Artist Chris Arnold, who graduated from Booker T.'s visual arts conservatory in 1984 and later founded Eyecon Studios with Jeff Garrison, now paints and restores multistory murals all over the city and country, with works at the Southwest Airlines corporate headquarters and Walt Disney World resorts in Orlando. One of his first Dallas murals covered the side of a parking garage located across the street from Booker T. He says the things he learned from his art education at Booker T. showed him more than just how to hold and use a paintbrush: They taught him and other students like him how to be an artist.

"The staff at the school were all incredibly talented professionals and were willing to give of their time. They brought in their peers and fellow artists to help teach the kids in a nurturing environment," Arnold says. "There were super passionate and really cared about educating the kids, and their passion rubbed off on us and definitely fired us up. The school itself by its nature is a magnet school, so it draws people in and you have to be really on point and passionate about what you do to be in that school."

An education with a strong focus on fostering and teaching the art and exploration of expression doesn't just have application to students' technical abilities to become singers, actors, dancers or artists. Many of the school's staff members note that lessons in those areas can also teach skills like focus, problem solving, confidence and determination that apply to a wide variety of ventures and careers.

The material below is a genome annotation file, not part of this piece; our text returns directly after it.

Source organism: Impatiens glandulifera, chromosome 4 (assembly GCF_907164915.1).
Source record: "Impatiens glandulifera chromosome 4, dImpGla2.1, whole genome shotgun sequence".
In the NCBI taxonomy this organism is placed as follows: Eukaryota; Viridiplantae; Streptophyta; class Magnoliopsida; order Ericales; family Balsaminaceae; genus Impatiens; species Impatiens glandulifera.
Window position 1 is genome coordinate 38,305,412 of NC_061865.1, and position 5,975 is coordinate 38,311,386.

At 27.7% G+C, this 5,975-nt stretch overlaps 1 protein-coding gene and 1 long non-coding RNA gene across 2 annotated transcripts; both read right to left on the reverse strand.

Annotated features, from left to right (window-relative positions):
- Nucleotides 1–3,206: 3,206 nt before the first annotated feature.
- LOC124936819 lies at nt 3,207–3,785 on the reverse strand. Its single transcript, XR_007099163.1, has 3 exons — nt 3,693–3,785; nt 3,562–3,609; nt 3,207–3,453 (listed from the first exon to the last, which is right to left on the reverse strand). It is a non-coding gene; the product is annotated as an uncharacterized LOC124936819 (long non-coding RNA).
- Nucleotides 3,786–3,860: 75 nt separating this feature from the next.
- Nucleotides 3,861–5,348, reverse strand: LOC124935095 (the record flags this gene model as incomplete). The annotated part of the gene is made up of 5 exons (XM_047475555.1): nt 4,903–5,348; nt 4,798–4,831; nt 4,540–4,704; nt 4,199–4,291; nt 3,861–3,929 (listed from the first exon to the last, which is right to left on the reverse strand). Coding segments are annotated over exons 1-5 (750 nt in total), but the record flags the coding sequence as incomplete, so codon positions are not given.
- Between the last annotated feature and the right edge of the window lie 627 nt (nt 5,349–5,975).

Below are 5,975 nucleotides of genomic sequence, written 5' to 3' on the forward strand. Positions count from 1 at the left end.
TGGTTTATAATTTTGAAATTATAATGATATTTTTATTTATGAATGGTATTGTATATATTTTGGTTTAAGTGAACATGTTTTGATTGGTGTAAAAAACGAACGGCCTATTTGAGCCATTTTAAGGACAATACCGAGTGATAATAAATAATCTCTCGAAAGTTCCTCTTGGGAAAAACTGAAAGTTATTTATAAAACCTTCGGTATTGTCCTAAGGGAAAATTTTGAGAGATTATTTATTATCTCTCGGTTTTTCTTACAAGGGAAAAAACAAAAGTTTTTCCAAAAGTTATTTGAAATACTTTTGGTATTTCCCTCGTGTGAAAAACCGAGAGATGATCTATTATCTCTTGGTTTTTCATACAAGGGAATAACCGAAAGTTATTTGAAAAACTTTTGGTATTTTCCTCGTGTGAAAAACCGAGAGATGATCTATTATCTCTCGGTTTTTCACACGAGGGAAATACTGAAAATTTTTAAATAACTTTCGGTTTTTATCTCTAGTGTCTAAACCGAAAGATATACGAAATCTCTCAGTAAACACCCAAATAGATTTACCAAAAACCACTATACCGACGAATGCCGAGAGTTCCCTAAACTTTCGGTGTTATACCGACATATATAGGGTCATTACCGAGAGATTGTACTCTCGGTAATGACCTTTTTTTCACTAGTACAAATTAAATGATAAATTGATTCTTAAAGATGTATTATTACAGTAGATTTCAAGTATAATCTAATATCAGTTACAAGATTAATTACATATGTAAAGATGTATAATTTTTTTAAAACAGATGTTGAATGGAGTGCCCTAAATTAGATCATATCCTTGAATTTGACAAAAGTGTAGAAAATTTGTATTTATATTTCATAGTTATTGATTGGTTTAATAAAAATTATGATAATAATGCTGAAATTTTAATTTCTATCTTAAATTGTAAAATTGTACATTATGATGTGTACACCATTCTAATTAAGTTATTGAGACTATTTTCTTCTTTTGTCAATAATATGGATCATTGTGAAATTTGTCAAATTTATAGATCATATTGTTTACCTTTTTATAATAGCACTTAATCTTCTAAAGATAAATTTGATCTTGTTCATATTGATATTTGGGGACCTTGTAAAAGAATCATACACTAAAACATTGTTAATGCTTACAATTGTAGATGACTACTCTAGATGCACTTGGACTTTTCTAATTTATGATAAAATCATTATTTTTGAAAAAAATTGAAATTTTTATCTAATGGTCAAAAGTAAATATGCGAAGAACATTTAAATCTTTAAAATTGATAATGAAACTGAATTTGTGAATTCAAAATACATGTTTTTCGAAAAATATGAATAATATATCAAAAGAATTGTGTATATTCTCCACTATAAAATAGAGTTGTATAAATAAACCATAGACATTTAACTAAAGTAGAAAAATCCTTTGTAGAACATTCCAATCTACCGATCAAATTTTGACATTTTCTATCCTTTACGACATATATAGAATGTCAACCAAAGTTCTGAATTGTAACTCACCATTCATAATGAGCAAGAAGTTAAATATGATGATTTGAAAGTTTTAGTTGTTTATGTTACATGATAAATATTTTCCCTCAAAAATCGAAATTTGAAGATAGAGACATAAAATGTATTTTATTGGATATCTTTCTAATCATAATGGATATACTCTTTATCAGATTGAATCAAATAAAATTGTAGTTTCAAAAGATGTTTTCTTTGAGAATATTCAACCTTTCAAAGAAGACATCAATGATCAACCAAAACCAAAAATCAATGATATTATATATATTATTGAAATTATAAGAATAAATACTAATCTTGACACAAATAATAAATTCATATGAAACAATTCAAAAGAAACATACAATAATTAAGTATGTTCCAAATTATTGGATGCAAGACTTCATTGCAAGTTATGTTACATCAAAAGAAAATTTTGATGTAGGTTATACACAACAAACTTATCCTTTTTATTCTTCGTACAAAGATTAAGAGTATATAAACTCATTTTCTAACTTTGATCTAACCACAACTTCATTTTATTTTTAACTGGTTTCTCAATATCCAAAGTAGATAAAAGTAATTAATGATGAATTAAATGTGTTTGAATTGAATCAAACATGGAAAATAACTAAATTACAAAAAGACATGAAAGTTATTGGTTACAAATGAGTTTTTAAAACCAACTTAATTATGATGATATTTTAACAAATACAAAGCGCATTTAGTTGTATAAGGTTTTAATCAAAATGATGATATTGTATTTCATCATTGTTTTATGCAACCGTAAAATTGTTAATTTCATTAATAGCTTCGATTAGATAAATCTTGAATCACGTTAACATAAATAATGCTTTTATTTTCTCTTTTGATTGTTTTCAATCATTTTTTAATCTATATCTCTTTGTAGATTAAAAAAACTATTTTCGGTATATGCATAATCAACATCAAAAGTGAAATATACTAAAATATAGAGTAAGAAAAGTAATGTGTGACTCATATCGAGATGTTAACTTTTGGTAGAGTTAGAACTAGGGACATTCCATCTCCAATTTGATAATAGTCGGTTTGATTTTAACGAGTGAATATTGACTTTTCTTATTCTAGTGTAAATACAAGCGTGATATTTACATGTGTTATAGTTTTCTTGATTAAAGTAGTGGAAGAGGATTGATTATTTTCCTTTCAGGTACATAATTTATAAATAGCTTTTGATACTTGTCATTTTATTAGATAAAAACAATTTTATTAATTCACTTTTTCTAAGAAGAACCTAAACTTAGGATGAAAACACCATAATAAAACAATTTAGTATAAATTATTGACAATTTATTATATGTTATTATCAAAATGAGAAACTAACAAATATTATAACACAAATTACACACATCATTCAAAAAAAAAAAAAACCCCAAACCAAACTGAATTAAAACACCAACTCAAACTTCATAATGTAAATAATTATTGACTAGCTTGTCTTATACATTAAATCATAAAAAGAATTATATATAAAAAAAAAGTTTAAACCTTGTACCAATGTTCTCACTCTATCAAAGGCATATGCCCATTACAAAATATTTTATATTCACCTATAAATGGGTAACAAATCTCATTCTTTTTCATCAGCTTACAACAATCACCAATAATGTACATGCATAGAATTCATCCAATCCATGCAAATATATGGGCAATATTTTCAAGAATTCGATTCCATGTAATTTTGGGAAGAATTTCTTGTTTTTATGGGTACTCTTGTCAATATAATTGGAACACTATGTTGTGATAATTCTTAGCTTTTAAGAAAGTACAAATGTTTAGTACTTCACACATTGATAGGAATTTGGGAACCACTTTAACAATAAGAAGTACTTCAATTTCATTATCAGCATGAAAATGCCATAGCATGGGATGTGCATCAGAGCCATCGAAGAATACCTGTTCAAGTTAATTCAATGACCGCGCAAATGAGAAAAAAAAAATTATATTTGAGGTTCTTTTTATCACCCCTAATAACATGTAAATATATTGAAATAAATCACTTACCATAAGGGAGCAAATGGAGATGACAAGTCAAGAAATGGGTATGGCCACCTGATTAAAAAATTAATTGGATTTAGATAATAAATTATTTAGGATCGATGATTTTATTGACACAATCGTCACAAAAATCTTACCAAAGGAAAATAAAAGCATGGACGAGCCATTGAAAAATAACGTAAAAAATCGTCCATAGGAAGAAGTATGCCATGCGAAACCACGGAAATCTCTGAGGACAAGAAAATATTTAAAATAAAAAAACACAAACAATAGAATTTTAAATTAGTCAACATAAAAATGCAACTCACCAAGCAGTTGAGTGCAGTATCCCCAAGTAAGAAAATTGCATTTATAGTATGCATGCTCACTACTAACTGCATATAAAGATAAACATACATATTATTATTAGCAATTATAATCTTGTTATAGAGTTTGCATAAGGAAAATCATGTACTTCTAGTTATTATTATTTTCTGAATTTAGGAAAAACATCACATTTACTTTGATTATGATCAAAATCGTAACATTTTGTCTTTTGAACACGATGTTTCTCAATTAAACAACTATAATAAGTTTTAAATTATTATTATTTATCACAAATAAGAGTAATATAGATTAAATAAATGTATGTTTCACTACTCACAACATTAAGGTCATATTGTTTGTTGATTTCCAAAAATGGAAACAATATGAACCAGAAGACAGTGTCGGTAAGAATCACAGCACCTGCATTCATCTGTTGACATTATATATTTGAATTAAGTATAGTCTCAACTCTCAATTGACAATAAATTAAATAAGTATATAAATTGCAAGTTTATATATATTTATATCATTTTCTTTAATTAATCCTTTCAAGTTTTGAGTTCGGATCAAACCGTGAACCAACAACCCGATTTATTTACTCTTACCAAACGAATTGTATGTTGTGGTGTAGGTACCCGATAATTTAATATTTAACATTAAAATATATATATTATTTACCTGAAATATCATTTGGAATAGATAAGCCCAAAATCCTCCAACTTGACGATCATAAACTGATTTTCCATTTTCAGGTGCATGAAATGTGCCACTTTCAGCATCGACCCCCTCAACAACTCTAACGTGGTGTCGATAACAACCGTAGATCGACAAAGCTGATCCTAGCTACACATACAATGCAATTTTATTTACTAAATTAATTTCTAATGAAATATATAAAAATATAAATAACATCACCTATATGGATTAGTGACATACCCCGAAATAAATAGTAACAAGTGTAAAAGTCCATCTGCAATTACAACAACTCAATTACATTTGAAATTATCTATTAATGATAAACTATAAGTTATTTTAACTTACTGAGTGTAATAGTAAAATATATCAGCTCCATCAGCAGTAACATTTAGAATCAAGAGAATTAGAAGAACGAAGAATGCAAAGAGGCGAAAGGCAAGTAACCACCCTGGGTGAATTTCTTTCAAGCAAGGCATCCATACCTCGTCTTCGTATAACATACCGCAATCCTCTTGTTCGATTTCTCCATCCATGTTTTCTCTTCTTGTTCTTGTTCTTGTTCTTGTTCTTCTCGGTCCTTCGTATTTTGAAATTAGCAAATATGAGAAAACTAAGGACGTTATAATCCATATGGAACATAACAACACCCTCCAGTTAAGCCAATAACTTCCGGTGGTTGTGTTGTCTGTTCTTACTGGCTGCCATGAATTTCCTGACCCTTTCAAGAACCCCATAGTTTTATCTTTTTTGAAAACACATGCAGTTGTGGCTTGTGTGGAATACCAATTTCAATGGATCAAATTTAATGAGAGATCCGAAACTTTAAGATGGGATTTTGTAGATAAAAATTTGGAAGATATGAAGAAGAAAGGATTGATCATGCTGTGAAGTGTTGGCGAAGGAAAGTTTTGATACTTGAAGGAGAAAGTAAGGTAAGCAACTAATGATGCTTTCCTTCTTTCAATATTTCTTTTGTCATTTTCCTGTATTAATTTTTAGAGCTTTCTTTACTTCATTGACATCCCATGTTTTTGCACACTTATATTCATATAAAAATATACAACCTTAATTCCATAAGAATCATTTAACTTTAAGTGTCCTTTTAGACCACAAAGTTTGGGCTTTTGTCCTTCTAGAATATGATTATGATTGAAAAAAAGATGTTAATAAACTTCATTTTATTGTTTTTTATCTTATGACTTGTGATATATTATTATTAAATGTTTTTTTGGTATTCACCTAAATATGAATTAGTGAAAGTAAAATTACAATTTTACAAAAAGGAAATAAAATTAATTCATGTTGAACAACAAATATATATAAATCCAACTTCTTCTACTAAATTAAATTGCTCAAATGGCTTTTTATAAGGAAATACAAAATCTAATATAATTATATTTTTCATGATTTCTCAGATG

"That level of discipline translates really well into any career path," Walker says. "I see lots of students pave their own way whether it's as artists or not. They are leaders."

click to enlarge A drama class in session at Booker T. Washington high school. - KATHY TRAN
A drama class in session at Booker T. Washington high school.
Kathy Tran
The school already has a long and impressive list of names of people who work in front of and behind the scenes in show business, but they also include names like Ford Motor Co. chief designer Earl Lucas, civil and labor attorney Tammy Wood of the Bell Nunnally law firm of Dallas and WinCo Foods' corporate communications director Noah Fleisher.

"You're becoming empowered to be your own artist, to learn how you function as an artist," Price says. "What is my personal process? These four years helps you figure that out, and once you move beyond this space and someone throws a project at you, you go into your systems that you developed in these four years and it just makes putting things together just so much easier. You know the best way for yourself because you've had a chance to try it many ways in collaboration by yourself and once you've got that, you can apply it to anything."

Smith wrote that Baker's educational philosophy believed "every student is creative and that creativity applies to all areas of the student's life; therefore, every student should try every aspect of theater."

Arts magnets school like Booker T. Washington High School don't just create artists. Badu says Booker T. brings out the artistic and expressive vision that's already there.

"That creativity and expressing myself in my style kind of opened me up with every other artform," Badu says. "The freedom of those halls, it was a whole new world for as the artist in me was awakening." 
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Danny Gallagher has been a regular contributor to the Dallas Observer since 2014. He has also written features, essays and stories for MTV, the Chicago Tribune, Maxim, Cracked, Mental_Floss, The Week, CNET and The Onion AV Club.